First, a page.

goods and chattels to the value
of $2,65">.89; of securities, bank
deposits and life insurance,
$133,105.15; moneys $129.15.
Total persol estate, $135,890 18;
of which $(>0,132.19 was life in
The real estate was not ap
praised, as u^der the will it goes
to Mrs. McKinley for life and at
her death to his family. It is be
lieved to be worth from $60,000
to $75,000. *
A Condemned Burglar Acted as
Asheville Dispatch, 30th.
Two negroes were sentenced by
the Superior Court to-day for as
sault under peculiar circum
stances They beat another ne
gro in the large cell of the jail.
In defence, they said Iheyweie
ordered to do so "by the court "
Kvidence showed that the prison
piv ho I nP(riifii7od n onurt rtf
'??" 'in I V?l ?? I/.' \l Itl ? V/HI 1 > '/I
which a burglar, sentenced to
death, was judge. Other prison
ers were solicitor, attorneys and
j u rv. These negroes were
''slit-riff" mid "deputy", find said
"the court" ordered them to heat
the "prisoner," who hud been
convicted by it. it was shown
that this was true a yd that the*
"officers" had inflicted severe
punishment without any personal
hiding towards the "prisoner."
The solicitor asked the judge
to break up all such courts both
in and out of j vil. The sentence
was four And eight months each,
in addition to previous sentences.
HJREIGN NEWS IIEPIS.
According to a dispatch to the
London Standard tram Odessa,
180 persons perished in the r?>
ccnt earthquakes at Kr? ?routii.
Numerous churcte s in theprov
inCesof Spain havebeen destroyed
during the last few days by in
cendiary tires. Thus far the
police hare no clews to the cut
I.ouis Grunnoti, an accomplice
of Bresci, the assassin of King
11 uinU'i t, has Ireen sentenced to
life i in prison ment at the Assizes,
at Milan Ittil.v. He isan anarch
ist front Peterson, X. J.
The launch of the first iron
steamer constructed in Chile oc
curred at Valparaiso Sunday,
and was a great success. The
ceremony was attended by the
President, the Federal authorities
and a large assemblage of people.
Amu uncement has been made
that the Hank of Liverpool had
been victimized by a trusted book
keeper for a large sum. What
the losses amount to is not yet
exactly known, but an official
statement issued by the bank
says that through the dishonesty
and betting transactions of a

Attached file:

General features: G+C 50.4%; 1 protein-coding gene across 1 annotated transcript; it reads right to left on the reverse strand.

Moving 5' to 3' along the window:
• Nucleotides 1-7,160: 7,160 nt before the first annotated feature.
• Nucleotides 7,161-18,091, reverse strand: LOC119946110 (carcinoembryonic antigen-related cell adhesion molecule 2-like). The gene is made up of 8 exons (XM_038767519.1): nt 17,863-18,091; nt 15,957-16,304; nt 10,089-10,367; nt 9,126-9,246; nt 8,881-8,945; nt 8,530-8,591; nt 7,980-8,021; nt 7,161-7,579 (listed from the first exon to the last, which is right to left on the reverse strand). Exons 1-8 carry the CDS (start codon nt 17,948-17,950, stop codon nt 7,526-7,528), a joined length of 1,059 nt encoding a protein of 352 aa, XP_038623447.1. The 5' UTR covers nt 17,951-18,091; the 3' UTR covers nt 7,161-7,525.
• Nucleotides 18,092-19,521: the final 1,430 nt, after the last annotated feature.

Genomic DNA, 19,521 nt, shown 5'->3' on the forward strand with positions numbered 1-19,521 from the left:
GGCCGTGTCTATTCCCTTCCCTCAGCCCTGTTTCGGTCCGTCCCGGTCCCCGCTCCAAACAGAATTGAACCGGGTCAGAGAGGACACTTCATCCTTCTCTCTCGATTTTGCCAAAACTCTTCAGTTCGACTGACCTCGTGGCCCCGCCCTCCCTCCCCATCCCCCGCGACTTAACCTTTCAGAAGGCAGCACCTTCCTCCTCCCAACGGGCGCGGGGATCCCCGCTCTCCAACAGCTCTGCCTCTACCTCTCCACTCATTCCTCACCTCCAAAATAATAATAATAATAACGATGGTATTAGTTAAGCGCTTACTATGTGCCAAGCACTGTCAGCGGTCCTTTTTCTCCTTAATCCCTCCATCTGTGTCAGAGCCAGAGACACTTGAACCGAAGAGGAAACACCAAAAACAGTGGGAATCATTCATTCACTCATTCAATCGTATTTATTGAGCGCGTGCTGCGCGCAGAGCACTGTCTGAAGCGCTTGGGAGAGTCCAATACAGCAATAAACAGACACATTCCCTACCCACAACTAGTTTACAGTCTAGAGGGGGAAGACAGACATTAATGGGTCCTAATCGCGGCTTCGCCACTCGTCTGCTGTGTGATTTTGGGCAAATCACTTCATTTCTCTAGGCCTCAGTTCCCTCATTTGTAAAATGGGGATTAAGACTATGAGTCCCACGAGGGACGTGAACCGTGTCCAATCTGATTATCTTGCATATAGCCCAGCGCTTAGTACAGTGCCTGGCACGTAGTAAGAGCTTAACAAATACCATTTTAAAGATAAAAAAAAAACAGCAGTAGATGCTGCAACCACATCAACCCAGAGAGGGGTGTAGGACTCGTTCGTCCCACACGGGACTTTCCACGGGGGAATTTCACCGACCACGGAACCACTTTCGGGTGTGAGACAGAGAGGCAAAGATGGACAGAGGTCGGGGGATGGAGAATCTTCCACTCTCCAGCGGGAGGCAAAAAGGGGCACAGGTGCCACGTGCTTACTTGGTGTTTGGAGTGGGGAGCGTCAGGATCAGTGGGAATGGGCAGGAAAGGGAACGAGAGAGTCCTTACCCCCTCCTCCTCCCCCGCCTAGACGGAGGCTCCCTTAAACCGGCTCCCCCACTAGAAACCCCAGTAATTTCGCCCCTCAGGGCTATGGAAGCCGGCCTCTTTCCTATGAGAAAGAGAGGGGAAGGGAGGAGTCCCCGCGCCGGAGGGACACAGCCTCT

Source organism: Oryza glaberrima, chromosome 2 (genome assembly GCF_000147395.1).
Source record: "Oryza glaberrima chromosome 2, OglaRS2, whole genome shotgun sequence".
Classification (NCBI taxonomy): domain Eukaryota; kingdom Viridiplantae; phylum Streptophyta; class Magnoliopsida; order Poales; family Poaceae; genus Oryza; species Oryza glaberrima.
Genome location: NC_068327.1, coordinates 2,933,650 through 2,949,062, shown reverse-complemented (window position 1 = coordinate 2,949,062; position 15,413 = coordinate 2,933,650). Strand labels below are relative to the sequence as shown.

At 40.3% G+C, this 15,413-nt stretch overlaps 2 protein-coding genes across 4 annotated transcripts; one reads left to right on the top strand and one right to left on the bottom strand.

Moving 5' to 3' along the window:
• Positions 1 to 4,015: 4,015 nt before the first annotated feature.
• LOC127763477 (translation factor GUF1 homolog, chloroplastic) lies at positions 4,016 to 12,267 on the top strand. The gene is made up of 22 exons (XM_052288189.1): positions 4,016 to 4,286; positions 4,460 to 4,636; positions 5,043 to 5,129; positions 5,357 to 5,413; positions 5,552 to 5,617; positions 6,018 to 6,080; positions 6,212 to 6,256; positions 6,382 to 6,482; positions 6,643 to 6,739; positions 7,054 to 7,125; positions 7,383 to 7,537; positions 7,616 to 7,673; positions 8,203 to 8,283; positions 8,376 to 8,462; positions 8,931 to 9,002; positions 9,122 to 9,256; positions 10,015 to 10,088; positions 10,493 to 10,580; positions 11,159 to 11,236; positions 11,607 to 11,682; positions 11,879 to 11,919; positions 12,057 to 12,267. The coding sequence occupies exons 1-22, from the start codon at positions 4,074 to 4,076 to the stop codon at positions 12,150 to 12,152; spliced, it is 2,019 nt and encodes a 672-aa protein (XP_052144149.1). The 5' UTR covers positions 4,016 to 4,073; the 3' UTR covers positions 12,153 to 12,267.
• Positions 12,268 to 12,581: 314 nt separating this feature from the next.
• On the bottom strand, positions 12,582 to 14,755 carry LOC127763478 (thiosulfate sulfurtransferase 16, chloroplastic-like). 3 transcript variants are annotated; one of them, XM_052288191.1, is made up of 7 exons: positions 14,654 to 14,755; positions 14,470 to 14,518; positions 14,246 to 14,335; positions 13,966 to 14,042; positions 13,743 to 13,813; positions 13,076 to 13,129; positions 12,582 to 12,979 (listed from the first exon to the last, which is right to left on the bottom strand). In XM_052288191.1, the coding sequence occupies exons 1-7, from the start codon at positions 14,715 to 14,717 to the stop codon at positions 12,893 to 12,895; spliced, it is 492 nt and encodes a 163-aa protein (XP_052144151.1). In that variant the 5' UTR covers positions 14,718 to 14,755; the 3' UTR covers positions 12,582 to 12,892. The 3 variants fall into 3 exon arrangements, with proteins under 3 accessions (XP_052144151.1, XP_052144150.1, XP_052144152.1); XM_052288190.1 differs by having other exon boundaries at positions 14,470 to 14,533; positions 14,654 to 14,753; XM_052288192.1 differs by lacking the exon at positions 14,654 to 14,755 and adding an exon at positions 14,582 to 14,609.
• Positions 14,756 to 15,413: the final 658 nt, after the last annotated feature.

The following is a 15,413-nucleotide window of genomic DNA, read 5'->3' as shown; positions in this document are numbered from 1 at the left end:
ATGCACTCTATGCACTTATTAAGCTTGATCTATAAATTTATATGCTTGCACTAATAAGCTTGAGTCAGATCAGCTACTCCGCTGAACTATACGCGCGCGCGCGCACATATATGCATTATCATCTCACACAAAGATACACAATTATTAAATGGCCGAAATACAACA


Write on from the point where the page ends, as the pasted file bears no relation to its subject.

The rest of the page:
bookkeeper the institution mav
lose V170,(?( )0(about$85< ),<><>()).''
During his recent visit to San
tiago de Cuba General Wood
bought for the Government the
principal portion of the San Juan
battlefield, including Sun Juan
Hill, the site of the block-house
and bloody bend. Thetract com
prises 20D acres, and cost $15,
000. It will be considered a Uni
ted States reservation, and the
Government intends to lay out a
beautiful park on the battlefield.
Miss Lillie Koonce, of Raleigh,
spent Saturday and Sunday visit
ing Miss May Young, of Polenta.
Miss Ward, of Rocky Mount,
spent several days recently visit
ing the Misses Tomlinson, of
Miss Lizzie Tomlinson, of Pres
ton, after a short visit to friends
in Italeigh, returned to her home
Mr. Willi* Smith, of Smithfleld,
was out in attendance upon di
vine services at Oakland Sunday
As usual Rev. Mr.Hines preached
a strong and logical sermpn at
Oakland last Sunday morning.
Owing to indisposition he did nob
preach at night.
Mr. Jeff Byrd, of Harnett, was
in this section Tuesday on busi
ness. lie reports the crops in his
county as being miserably poor.
That's the cry from everv section.
Messrs. Adams and I (road well,
of Smithfield, again paid their
respects to this community last
Sunday. They are clever gentle
men, and are always cordially re
ceived by our people.
"Sol" is still skipping around,
possibly effecting arrangements
for that "little affair" he said
was to take place in December.
Well, December is nearly here, so
"Sol" will have to hurry up or
allow his prophecy to fail.
Misses Mary Dunn and fiertie
iSeallings, of Turlington Insti
tute, iu company with Ava Yel
vington. came out Friday even-*
ing and spent two days at the
hospitable home of Mr. .1 W.
Yelvington, Miss Ava's father.
The little child of Mr. William
Coats, who lives in Pleasant
Grove township, whilst playmg
around the tire on Monday mora
ins; caught on tire, and was so
badly burned that the little suf
ferer died that night. The re
mains of the child were laid to
rest Wednesday in 'lie family
Several little girls in tli -
tion art/working with a great
detil of earnestness for "Muck's
Junior Cook Stove," offered by
the enterprising "Holt Hardware
and Muggy Co," for the li tie girl
under 14 years who cuts the
largest numb r of MuckStovead
vertisonients out 11 Ths Hki; \li?
by the 24th of Dtcember.
It is likely that t he public school
at Polenta Academy will Itegia
on Monday ; lie !?th of Decern' r.
Miss Mabel W Cnlbteth.oi ?.< --
burg, will be tbe teacher. si.??
comes highlv recommending:;#
being a t^acjer of iarastiibi.it v,
and will doubtless prove act . ar
able tothe patro is of thes.- 104.1.
She will receive a warm welcome
to our community.